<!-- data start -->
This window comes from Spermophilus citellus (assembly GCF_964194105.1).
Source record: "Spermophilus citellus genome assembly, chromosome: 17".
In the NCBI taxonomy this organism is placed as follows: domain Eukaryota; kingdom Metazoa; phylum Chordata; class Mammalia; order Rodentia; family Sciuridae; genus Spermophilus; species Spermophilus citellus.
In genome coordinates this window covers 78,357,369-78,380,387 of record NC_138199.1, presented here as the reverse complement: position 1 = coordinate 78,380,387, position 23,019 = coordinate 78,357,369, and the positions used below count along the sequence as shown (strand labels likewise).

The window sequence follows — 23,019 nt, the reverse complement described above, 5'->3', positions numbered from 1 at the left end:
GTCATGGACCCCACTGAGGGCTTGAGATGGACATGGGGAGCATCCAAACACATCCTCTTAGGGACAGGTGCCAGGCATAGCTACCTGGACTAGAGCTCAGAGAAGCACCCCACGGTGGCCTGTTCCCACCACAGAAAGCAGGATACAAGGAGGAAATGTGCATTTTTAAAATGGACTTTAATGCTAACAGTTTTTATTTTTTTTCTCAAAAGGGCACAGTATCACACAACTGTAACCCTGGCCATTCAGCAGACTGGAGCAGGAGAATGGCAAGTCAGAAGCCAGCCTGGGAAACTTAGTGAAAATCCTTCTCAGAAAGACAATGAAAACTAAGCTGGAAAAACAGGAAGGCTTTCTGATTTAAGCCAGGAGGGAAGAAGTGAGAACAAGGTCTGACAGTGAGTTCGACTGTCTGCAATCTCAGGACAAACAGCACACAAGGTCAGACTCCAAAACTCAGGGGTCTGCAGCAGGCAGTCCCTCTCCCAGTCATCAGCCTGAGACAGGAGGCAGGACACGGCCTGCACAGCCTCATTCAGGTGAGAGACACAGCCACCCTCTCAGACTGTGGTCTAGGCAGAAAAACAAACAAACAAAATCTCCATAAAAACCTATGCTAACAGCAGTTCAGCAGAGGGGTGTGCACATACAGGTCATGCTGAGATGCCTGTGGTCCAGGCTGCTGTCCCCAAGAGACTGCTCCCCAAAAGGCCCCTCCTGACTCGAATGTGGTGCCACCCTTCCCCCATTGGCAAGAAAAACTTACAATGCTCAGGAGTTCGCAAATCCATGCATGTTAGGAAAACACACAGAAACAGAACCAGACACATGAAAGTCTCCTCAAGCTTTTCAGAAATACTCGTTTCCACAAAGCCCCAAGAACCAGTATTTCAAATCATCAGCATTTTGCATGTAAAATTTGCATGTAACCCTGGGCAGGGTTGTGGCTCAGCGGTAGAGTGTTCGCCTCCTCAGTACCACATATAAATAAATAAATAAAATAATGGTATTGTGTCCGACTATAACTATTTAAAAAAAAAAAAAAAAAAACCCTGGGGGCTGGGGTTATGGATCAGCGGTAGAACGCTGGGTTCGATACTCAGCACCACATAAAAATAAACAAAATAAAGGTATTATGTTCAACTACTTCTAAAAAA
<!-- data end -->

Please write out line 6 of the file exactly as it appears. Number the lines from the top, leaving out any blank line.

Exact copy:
GTCATGGACCCCACTGAGGGCTTGAGATGGACATGGGGAGCATCCAAACACATCCTCTTAGGGACAGGTGCCAGGCATAGCTACCTGGACTAGAGCTCAGAGAAGCACCCCACGGTGGCCTGTTCCCACCACAGAAAGCAGGATACAAGGAGGAAATGTGCATTTTTAAAATGGACTTTAATGCTAACAGTTTTTATTTTTTTTCTCAAAAGGGCACAGTATCACACAACTGTAACCCTGGCCATTCAGCAGACTGGAGCAGGAGAATGGCAAGTCAGAAGCCAGCCTGGGAAACTTAGTGAAAATCCTTCTCAGAAAGACAATGAAAACTAAGCTGGAAAAACAGGAAGGCTTTCTGATTTAAGCCAGGAGGGAAGAAGTGAGAACAAGGTCTGACAGTGAGTTCGACTGTCTGCAATCTCAGGACAAACAGCACACAAGGTCAGACTCCAAAACTCAGGGGTCTGCAGCAGGCAGTCCCTCTCCCAGTCATCAGCCTGAGACAGGAGGCAGGACACGGCCTGCACAGCCTCATTCAGGTGAGAGACACAGCCACCCTCTCAGACTGTGGTCTAGGCAGAAAAACAAACAAACAAAATCTCCATAAAAACCTATGCTAACAGCAGTTCAGCAGAGGGGTGTGCACATACAGGTCATGCTGAGATGCCTGTGGTCCAGGCTGCTGTCCCCAAGAGACTGCTCCCCAAAAGGCCCCTCCTGACTCGAATGTGGTGCCACCCTTCCCCCATTGGCAAGAAAAACTTACAATGCTCAGGAGTTCGCAAATCCATGCATGTTAGGAAAACACACAGAAACAGAACCAGACACATGAAAGTCTCCTCAAGCTTTTCAGAAATACTCGTTTCCACAAAGCCCCAAGAACCAGTATTTCAAATCATCAGCATTTTGCATGTAAAATTTGCATGTAACCCTGGGCAGGGTTGTGGCTCAGCGGTAGAGTGTTCGCCTCCTCAGTACCACATATAAATAAATAAATAAAATAATGGTATTGTGTCCGACTATAACTATTTAAAAAAAAAAAAAAAAAAACCCTGGGGGCTGGGGTTATGGATCAGCGGTAGAACGCTGGGTTCGATACTCAGCACCACATAAAAATAAACAAAATAAAGGTATTATGTTCAACTACTTCTAAAAAA